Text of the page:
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The Ballet Hispánico will be performing in various venues throughout the country. Photo: Courtesy. Taken by Paula Lobo.
Ballet Hispánico will be performing at various venues throughout the country. Photo: Paula Lobo.

Ballet Hispánico brings Afro-Latin representation to dance

Ballet Hispánico artists want to inspire through dance and the sharing of life stories.

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Being a performing artist is not easy. Dancing ballet is not easy. Being Afro-Latino is not easy. Now, putting all three together is definitely not easy, but a group of Ballet Hispánico artists is putting a new spin on the experience with their performances. 

Leonardo Brito and Gabrielle Sprauve are part of the dance company, and they've found in art an opportunity to express themselves and move forward. 

"Being in Ballet Hispánico is a way to live my dream of being a dancer and at the same time proudly share my story and the story of my people," Brito told AL DIA News. 

This group of young people who make up the largest Latino/Hispanic cultural organization in the United States and one of America's Cultural Treasures, traveling to various stages showing great stories through their dance steps. 

However, it was not always easy for them to dedicate themselves to this full-time. According to Brito, "there are many barriers to get to this point." For him, coming from a humble home was a challenge, as he dedicated much of his life "to survive" amid the responsibilities of dance, school and work. 

For Gabrielle, the situation has been no different, and like many of her peers, she has also had to face the doubts of the people around her who made her believe that she was not the best at what she did.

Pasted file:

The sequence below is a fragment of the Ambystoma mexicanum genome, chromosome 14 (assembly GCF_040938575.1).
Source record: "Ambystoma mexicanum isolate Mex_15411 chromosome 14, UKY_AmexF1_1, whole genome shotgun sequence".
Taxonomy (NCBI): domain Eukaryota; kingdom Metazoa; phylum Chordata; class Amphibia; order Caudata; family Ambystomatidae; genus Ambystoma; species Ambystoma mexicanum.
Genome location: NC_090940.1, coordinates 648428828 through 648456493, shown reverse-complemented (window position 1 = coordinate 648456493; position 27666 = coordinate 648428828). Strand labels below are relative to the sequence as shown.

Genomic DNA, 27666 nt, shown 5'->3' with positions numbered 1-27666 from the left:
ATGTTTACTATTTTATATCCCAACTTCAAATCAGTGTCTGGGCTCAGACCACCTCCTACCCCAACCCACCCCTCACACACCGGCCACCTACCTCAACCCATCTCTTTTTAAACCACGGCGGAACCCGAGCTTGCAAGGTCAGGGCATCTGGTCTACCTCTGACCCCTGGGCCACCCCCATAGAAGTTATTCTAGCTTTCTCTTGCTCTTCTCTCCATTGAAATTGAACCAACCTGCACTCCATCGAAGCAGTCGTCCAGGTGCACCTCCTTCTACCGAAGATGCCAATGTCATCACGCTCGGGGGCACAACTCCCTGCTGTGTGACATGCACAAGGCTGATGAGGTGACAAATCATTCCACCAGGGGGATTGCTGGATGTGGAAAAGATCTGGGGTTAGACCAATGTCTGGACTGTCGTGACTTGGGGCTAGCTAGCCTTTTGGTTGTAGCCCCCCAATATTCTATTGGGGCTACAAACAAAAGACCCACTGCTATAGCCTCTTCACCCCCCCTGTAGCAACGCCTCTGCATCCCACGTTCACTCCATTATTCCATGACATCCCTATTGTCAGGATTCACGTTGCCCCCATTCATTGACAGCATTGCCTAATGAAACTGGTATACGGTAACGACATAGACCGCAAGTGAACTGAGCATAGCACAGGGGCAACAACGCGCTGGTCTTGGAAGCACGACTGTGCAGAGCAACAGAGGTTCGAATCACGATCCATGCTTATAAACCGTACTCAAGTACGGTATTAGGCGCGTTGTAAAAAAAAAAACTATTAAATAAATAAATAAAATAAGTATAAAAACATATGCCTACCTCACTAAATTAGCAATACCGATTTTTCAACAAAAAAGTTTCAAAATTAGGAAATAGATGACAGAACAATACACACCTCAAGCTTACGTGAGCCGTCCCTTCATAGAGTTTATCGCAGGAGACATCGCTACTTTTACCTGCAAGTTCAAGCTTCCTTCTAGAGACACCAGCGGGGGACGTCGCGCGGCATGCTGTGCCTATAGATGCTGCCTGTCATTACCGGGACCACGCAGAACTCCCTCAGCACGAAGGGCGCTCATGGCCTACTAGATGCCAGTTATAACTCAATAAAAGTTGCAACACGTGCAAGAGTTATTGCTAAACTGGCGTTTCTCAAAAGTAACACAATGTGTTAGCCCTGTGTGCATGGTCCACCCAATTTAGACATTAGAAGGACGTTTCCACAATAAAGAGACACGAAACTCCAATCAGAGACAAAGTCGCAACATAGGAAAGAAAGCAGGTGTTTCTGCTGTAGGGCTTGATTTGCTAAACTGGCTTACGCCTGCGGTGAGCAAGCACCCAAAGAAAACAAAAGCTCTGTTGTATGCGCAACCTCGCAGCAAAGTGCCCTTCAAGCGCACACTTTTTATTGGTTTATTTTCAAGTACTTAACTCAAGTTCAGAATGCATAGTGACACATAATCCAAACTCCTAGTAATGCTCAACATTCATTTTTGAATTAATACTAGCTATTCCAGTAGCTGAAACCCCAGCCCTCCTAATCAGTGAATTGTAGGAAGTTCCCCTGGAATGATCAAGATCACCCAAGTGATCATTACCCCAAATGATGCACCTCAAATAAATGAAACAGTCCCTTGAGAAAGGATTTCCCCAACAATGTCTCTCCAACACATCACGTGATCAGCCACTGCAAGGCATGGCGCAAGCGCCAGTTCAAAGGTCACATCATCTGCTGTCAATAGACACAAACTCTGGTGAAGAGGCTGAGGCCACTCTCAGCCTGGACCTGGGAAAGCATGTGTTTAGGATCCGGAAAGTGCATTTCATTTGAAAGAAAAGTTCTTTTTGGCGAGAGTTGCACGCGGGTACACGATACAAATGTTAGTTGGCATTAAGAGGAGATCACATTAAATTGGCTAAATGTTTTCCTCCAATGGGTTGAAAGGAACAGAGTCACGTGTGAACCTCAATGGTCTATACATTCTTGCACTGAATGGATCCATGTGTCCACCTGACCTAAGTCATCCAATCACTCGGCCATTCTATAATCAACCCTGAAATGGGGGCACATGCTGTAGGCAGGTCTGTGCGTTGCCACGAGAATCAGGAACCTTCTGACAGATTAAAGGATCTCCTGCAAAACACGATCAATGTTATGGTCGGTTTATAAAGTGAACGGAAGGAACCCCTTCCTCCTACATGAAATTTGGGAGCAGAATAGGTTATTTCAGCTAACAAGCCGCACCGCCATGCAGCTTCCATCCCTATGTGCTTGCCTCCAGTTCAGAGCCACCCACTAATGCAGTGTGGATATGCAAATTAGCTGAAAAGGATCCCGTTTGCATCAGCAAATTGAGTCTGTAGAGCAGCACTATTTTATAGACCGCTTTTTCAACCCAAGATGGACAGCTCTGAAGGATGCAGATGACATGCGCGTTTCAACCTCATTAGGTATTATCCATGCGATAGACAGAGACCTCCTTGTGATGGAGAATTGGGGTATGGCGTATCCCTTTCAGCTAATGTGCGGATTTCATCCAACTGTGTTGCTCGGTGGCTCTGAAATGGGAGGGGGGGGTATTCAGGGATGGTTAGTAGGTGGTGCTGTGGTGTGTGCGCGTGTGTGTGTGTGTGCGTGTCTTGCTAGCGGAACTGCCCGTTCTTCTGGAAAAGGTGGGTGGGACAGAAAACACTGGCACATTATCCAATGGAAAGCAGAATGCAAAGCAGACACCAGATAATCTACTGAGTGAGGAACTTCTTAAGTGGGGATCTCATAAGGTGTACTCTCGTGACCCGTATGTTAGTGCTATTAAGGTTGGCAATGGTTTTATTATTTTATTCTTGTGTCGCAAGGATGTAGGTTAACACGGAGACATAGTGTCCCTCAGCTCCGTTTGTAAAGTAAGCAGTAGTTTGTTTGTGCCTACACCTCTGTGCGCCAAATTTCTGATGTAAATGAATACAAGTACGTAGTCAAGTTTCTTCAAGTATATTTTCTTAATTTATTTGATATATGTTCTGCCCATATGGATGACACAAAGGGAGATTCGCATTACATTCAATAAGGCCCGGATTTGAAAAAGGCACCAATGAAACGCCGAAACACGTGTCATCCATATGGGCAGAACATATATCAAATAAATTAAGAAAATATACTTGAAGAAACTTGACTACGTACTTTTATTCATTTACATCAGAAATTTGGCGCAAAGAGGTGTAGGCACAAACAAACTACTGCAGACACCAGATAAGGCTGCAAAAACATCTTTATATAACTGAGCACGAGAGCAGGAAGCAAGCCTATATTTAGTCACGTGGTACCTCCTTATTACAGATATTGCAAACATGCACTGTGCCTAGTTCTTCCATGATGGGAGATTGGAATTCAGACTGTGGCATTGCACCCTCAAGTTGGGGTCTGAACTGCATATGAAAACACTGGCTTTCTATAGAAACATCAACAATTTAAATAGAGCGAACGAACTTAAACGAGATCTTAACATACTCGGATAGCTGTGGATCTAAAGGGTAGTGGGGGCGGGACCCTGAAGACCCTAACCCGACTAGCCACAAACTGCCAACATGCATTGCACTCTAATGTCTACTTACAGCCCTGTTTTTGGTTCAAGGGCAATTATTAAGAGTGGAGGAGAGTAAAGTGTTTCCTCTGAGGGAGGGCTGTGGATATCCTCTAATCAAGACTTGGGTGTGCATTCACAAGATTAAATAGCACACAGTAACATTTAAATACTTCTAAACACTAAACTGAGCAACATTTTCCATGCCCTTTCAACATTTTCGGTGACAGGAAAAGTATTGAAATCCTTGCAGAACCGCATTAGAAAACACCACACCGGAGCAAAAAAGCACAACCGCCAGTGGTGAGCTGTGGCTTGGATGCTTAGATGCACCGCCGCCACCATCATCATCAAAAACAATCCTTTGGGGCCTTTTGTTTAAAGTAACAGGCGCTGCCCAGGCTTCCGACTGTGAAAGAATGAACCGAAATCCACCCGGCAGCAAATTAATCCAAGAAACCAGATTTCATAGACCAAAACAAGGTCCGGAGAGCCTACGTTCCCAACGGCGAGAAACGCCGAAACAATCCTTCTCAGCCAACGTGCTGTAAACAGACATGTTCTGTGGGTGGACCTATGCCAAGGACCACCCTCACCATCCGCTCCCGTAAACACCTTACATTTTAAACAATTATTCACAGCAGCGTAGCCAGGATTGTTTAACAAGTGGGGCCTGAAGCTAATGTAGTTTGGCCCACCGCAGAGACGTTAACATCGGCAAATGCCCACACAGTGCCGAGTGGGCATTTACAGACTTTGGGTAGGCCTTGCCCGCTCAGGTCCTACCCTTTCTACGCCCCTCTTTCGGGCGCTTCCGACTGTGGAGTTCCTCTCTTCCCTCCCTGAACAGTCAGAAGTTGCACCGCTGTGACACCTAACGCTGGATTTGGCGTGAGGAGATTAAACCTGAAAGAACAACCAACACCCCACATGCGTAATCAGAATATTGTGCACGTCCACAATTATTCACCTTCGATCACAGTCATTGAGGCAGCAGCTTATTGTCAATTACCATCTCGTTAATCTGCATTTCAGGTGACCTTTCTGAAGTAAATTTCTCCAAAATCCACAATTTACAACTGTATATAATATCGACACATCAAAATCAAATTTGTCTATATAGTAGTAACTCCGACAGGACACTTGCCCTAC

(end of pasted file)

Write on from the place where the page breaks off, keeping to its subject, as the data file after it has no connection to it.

"My biggest inspiration is myself. It has taken me a long time to get to where I am not only as a dancer but as a woman of color," said Gabrielle, who added that today she recognizes her greatness and is willing to inspire others as well. 

These Ballet Hispánico artists recognize that today there is not enough Afro-Latina representation in different artistic spaces, although, unlike previous times, social media has created a space where one can now connect with other peers. 

"Although social media gives us the opportunity to connect with our people everywhere, we should be more involved in the dance world because we deserve to be taken into account and valued," Sprauve said as a criticism of the lack of visibility suffered today. 

Despite all the difficulties that Afro-Latino artists have to endure to fulfill their dreams of dance, both Leonardo and Gabrielle agree that there are no barriers that prevent them from fulfilling their dreams. 

"There will be days when it seems impossible, but you do your part and the wind will blow in your favor," said Leonardo as a way to inspire his future colleagues. To this Gabrielle added that "you should not believe in anyone who says it is not possible because you are the one who has the power over your decisions."

Ballet Hispánico will be performing on March 11 at the UCSB Arts Lectures Granada Theater in Santa Barbara, California, and March 15 at the Arlene Schnitzer Concert Hall in Portland, Oregon.

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